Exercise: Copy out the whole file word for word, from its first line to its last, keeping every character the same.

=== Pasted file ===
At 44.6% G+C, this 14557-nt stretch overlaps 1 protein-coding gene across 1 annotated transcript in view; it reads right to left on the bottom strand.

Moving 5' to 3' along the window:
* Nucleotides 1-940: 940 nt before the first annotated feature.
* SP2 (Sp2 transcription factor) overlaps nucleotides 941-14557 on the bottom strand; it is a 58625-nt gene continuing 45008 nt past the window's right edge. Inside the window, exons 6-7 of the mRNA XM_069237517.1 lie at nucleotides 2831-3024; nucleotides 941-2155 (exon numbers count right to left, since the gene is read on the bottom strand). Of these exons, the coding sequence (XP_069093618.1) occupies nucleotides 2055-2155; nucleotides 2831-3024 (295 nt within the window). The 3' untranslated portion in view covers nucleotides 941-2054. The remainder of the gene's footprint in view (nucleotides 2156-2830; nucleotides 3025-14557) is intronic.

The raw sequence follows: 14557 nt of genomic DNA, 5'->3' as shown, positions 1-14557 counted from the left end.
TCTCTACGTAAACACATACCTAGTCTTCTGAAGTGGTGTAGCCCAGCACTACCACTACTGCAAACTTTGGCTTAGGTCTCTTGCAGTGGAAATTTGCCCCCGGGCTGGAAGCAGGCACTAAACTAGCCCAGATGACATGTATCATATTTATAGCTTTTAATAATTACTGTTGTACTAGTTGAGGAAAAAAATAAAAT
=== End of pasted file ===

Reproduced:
At 44.6% G+C, this 14557-nt stretch overlaps 1 protein-coding gene across 1 annotated transcript in view; it reads right to left on the bottom strand.

Moving 5' to 3' along the window:
* Nucleotides 1-940: 940 nt before the first annotated feature.
* SP2 (Sp2 transcription factor) overlaps nucleotides 941-14557 on the bottom strand; it is a 58625-nt gene continuing 45008 nt past the window's right edge. Inside the window, exons 6-7 of the mRNA XM_069237517.1 lie at nucleotides 2831-3024; nucleotides 941-2155 (exon numbers count right to left, since the gene is read on the bottom strand). Of these exons, the coding sequence (XP_069093618.1) occupies nucleotides 2055-2155; nucleotides 2831-3024 (295 nt within the window). The 3' untranslated portion in view covers nucleotides 941-2054. The remainder of the gene's footprint in view (nucleotides 2156-2830; nucleotides 3025-14557) is intronic.

The raw sequence follows: 14557 nt of genomic DNA, 5'->3' as shown, positions 1-14557 counted from the left end.
TCTCTACGTAAACACATACCTAGTCTTCTGAAGTGGTGTAGCCCAGCACTACCACTACTGCAAACTTTGGCTTAGGTCTCTTGCAGTGGAAATTTGCCCCCGGGCTGGAAGCAGGCACTAAACTAGCCCAGATGACATGTATCATATTTATAGCTTTTAATAATTACTGTTGTACTAGTTGAGGAAAAAAATAAAAT